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Simon v. Gee

United States District Court, W.D. Louisiana, Alexandria Division

November 7, 2017

ELIZABETH SIMON
v.
REBEKAH GEE, et al.

          DRELL JUDGE.

          MEMORANDUM ORDER

          Joseph H.L. Perez-Montes United States Magistrate Judge.

         Before the Court is a civil rights complaint filed pursuant to 42 U.S.C. § 1983 by pro se Plaintiff Elizabeth Simon (“Simon”). The named defendants are Karen Medlock (“Medlock”) (District V Forensic Coordinator), Michelle Duncan (“Duncan”) (Director of Community Forensic Service and Medlock's supervisor), and Rebekah Gee (“Gee”), Secretary of the Louisiana Department of Health and Hospitals. Simon contends she was maliciously prosecuted and falsely arrested by Defendants. Simon seeks punitive and compensatory damages in excess of $75, 000. Simon is not presently incarcerated.

         Simon contends she is an insanity acquittee, found not guilty by reason of insanity on September 29, 2003. Simon was given a “Conditional Release and Probation Supervision” form to sign. Simon alleges she signed it without the assistance of counsel and when she was not on medication (Doc. 1). Simon was supervised by Kenneth Cooley initially, then Mike Cole, then by Karen Medlock beginning in 2011.

         Simon contends she and Medlock never got along and admits she told Medlock she should be fired. As a result, Medlock recommended to the Court that, since Simon was in psychosis, she needed to be placed in jail (Doc. 1). Simon contends that Medlock can only authorize her hospitalization and that the recommendation of jail constitutes malicious prosecution. Simon contends Medlock then demanded an immediate meeting with her while Medlock was at work, and had Simon arrested to failing to go to the meeting (Doc. 1).

         I. Plaintiff's first Motion to Amend is denied.

         Simon filed a motion to amend her complaint to add the State of Louisiana as a Defendant (Doc. 18).

         Simon seeks to add the State because she was never placed in any inpatient psychiatric facility after her trial due to a lack of bed space for females (Doc. 18). In response, the State of Louisiana filed a Motion to Dismiss [the Amended Complaint] for Lack of Jurisdiction (Doc. 23).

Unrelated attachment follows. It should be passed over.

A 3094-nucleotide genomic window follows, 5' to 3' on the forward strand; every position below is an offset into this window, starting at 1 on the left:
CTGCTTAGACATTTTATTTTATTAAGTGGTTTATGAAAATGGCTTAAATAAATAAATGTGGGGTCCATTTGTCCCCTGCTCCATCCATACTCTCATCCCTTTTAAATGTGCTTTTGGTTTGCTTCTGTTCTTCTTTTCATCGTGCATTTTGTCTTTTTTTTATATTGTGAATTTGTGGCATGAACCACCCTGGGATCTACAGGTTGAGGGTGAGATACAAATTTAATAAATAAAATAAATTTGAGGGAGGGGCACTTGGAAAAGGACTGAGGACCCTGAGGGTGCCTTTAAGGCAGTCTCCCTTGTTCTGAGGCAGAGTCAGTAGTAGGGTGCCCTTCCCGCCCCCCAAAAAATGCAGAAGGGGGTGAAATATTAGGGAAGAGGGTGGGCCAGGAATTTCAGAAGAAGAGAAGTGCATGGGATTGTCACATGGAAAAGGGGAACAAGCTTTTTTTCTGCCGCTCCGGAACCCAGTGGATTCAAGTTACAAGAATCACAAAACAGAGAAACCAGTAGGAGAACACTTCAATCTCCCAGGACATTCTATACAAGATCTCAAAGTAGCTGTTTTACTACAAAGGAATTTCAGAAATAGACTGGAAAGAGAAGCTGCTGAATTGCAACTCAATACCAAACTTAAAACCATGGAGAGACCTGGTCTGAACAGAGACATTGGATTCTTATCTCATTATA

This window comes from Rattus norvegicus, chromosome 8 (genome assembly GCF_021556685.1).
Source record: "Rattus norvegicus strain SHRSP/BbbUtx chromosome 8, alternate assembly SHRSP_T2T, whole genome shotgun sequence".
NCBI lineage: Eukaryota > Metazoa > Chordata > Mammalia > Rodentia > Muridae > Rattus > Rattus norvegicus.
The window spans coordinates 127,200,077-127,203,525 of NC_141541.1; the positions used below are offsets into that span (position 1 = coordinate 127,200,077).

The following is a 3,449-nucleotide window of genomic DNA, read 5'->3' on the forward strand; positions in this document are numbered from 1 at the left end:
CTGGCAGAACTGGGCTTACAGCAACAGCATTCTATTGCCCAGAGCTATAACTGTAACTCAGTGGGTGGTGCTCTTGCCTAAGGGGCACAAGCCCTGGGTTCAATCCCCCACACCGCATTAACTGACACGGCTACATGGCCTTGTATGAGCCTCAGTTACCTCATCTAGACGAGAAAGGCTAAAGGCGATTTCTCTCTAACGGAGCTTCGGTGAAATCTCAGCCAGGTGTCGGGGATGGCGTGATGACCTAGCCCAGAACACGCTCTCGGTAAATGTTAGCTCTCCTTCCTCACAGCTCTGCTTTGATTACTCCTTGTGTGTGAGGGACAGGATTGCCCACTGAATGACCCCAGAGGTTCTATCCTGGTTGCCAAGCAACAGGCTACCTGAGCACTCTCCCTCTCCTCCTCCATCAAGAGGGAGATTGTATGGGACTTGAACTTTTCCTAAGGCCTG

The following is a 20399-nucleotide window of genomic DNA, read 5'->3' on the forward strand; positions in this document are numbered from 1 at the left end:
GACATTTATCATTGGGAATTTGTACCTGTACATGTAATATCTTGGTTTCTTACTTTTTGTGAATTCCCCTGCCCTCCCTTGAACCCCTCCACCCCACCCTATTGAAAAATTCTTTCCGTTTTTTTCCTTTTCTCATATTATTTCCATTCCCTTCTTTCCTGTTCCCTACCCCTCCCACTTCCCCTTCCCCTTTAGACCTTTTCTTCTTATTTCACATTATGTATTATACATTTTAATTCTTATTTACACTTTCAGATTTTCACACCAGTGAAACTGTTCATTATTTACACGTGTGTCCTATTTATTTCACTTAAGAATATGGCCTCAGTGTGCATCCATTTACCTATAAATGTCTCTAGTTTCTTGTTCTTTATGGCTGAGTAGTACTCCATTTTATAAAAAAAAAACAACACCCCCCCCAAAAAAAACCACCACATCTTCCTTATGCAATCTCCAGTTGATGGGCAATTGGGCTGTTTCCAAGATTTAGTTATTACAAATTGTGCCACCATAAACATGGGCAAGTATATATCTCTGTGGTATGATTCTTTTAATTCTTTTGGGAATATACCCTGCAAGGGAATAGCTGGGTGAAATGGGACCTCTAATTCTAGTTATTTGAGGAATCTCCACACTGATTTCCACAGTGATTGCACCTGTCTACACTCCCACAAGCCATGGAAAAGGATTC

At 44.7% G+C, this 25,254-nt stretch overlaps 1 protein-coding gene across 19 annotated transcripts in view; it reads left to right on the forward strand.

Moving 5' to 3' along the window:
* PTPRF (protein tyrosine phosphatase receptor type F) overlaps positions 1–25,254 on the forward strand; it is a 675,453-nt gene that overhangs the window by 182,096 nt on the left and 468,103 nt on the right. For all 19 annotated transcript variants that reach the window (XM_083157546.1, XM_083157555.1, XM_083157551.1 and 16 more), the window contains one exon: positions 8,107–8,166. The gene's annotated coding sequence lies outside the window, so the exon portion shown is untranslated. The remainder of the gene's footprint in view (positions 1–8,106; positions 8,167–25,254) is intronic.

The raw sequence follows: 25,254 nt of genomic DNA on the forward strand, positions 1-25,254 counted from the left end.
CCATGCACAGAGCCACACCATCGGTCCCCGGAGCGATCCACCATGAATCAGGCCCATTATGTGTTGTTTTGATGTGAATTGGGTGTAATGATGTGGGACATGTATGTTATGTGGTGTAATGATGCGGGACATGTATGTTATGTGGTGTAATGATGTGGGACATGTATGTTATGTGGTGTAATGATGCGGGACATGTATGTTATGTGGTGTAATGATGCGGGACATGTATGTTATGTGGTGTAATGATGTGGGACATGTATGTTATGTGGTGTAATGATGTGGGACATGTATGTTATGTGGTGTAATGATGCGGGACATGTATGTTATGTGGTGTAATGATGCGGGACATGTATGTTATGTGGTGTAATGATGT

Rule 15 of the Federal Rules of Civil Procedure mandates that leave to amend “be freely given when justice so requires.” Fed.R.Civ.P. 15(a). Determining when justice requires permission to amend rests within the discretion of the trial court.[1]Bisby v. Garza, 2008 WL 465320, at *1 (S.D. Tex. 2008) (citing Zenith Radio Corp. v. Hazeltine Research, Inc., 401 U.S. 321, 330 (1971); Nilsen v. City of Moss Point, Miss., 621 F.2d 117, 122 (5th Cir.1980)). However, joinder of additional defendants in an action requires permission from the court, and the defendants must be involved in the same transaction or occurrence, with common questions of law or fact, as the originally named defendants. Fed.R.Civ.P. Rule 20. In exercising its discretion in considering a motion to amend a complaint, the district court may consider, among other factors, undue delay, dilatory motive on the part of the movant, and undue prejudice to the opposing party by allowing the amendment. Bisby, 2008 WL 465320, at *1 (citing Daves v. Payless Cashways, Inc., 661 F.2d 1022, 1024 (5th Cir. 1981)).

         It is within the district court's discretion to deny a motion to amend if it is futile. See Stripling v. Jordan Production Co., L.L.C., 234 F.3d 863, 872-73 (5th Cir. 2000). A proposed amended complaint is “futile” if it fails to state a claim upon which relief can be granted. See id. at 873. Therefore, the issue is whether in the light most favorable to the plaintiff and with every doubt resolved in his behalf, the proposed amended complaint states any valid claim for relief. See id. at 873.

         The Eleventh Amendment to the United States Constitution bars suits in federal court by citizens of a state against their own state or a state agency or department. See Richardson v. Southern University, 118 F.3d 450, 452 (5th Cir. 1997), cert. den., 522 U.S. 1078 (1998) (citing Delahoussaye v. City of New Iberia, 937 F.2d 144, 146 (5th Cir. 1991)). As evidenced by its Motion to Dismiss (Doc. 23), the State of Louisiana has not consented to this suit. In addition, the Fifth Circuit has held the Louisiana Department of Health and Human Services is an arm of the State entitled to Eleventh Amendment immunity. See Darlak v. Bobear, 814 F.2d 1055 (5th Cir. 1987). Therefore, Simon's proposed amendment to add the State of Louisiana as a defendant would be futile.

         Accordingly, Simon's Motion to Amend to add the State of Louisiana as a Defendant (Doc. 18) is DENIED.

         II. Plaintiff's second Motion to Amend is denied.

         Simon filed a second Motion to Amend the Complaint to ask that she be discharged from monitoring by ...


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